Vehicles on Campus ............................................................................................................. 71
Trained Dogs ......................................................................................................................... 72
Metal Detectors ..................................................................................................................... 72
Drug Testing ......................................................................................................................... 72
SPECIAL PROGRAMS ............................................................................................................... 73
STANDARDIZED TESTING ...................................................................................................... 73
SAT/ACT (Scholastic Aptitude Test and American College Test) ...................................... 73
STAAR (State of Texas Assessments of Academic Readiness) ........................................... 73
Grades 3–8 ........................................................................................................................ 73
End-of-Course (EOC) Assessments for Students in Grades 9–12 .................................... 74
TAKS (Texas Assessment of Knowledge and Skills) .......................................................... 74
THEA (Texas Higher Education Assessment) ..................................................................... 74
STEROIDS ................................................................................................................................... 75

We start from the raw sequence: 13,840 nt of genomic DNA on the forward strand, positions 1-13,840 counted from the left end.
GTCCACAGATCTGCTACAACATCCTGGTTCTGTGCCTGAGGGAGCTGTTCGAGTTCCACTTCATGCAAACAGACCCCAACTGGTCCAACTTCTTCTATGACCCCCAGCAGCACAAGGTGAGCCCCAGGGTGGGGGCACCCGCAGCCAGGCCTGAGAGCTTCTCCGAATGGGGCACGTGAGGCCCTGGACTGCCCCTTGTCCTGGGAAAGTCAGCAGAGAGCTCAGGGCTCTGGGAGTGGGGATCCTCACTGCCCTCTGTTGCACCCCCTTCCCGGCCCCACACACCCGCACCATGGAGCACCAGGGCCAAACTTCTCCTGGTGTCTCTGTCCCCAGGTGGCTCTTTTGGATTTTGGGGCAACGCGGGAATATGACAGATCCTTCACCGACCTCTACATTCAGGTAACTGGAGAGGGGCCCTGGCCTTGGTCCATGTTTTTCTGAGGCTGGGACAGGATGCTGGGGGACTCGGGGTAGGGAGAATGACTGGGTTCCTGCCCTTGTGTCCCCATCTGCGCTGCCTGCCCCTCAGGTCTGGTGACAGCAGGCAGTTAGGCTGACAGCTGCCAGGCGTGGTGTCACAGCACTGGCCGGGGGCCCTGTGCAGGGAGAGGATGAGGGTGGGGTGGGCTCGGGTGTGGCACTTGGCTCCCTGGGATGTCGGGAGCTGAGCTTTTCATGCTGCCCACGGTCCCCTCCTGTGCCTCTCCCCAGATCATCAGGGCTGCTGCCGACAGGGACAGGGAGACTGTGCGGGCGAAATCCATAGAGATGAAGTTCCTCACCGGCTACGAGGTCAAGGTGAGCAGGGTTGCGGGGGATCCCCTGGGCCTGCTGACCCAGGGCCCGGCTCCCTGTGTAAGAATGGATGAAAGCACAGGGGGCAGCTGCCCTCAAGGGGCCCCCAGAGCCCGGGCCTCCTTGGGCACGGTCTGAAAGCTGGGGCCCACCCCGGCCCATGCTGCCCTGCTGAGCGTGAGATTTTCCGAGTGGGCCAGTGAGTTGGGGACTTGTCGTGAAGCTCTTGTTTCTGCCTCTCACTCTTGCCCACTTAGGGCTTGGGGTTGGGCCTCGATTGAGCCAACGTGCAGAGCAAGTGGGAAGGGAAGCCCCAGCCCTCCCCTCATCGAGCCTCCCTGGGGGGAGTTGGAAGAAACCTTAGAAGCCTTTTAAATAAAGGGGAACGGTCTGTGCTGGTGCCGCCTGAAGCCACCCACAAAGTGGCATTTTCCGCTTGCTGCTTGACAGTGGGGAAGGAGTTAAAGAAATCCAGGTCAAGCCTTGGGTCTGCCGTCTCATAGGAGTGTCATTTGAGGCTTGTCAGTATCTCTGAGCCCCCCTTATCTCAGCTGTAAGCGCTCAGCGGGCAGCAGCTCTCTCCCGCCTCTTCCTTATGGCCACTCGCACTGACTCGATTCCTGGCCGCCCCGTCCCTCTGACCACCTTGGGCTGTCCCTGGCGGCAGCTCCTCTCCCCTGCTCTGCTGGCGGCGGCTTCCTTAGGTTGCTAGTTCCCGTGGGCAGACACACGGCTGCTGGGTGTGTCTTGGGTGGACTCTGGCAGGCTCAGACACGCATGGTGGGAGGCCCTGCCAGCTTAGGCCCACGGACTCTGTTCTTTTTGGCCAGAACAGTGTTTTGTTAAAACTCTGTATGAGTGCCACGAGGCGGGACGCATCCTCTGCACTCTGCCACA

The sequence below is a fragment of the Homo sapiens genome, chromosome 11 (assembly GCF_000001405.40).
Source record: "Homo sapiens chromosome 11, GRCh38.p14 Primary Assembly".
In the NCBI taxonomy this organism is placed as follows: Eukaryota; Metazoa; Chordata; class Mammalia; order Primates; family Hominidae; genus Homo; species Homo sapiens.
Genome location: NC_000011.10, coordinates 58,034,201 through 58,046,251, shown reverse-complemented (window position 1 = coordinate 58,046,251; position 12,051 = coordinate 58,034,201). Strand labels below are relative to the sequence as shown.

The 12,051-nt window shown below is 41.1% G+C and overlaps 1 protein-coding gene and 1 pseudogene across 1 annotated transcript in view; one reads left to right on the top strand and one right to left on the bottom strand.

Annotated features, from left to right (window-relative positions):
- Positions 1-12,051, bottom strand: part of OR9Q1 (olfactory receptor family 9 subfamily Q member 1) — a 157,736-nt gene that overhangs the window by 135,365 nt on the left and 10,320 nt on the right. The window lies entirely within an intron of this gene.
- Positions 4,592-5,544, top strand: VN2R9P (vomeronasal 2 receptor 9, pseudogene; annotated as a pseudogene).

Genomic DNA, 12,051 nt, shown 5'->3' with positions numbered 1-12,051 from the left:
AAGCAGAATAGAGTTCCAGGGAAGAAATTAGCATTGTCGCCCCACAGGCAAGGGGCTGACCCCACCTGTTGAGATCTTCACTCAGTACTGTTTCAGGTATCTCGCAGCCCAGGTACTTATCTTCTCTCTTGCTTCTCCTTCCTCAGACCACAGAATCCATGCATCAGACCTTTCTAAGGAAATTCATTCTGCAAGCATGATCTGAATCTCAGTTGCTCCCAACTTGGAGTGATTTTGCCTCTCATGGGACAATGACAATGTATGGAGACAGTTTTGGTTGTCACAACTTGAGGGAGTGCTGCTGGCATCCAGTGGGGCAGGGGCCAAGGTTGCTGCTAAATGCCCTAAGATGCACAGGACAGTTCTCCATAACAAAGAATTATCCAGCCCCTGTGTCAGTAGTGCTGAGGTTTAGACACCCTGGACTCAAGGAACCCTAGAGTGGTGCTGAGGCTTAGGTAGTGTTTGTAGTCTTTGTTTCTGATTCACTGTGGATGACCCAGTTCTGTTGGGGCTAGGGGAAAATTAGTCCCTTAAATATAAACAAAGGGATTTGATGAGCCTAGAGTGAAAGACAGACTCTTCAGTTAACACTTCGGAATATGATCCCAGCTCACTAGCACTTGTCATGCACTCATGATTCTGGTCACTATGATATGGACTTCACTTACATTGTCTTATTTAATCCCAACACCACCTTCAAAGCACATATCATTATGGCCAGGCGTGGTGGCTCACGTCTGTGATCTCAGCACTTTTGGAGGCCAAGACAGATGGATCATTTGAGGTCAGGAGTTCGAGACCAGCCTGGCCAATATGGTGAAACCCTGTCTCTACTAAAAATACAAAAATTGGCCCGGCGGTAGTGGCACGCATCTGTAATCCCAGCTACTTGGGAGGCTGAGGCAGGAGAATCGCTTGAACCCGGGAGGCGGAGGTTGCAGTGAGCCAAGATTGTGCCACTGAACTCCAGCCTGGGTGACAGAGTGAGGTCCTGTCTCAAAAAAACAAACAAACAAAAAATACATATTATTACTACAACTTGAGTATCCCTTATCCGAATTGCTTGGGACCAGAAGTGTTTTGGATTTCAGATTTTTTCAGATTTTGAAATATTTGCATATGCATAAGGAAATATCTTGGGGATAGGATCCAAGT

STUDENTS IN PROTECTIVE CUSTODY OF THE STATE ................................................... 75
STUDENT SPEAKERS ............................................................................................................... 75
SUICIDE AWARENESS ............................................................................................................. 75
SUMMER SCHOOL .................................................................................................................... 75
10
TAKS (TEXAS ASSESSMENT OF KNOWLEDGE AND SKILLS) ........................................ 76
TARDINESS................................................................................................................................. 76
TEXTBOOKS, ELECTRONIC TEXTBOOKS, AND TECHNOLOGICAL EQUIPMENT...... 76
TRANSFERS ................................................................................................................................ 76
In-District Transfers .............................................................................................................. 76
Out-of-District Transfers ...................................................................................................... 77
TRANSPORTATION ................................................................................................................... 77
School-Sponsored Trips ........................................................................................................ 77
Bicycles ................................................................................................................................. 77
Buses and Other School Vehicles ......................................................................................... 78
Bus Procedures for Pre-K/Kindergarten Students ................................................................ 78
General School Bus Policies ................................................................................................. 78
Consequences for Violation of Safety Rules ........................................................................ 79
Transportation of Student Materials ..................................................................................... 79
Emergency Bus Pass ............................................................................................................. 80
VANDALISM............................................................................................................................... 80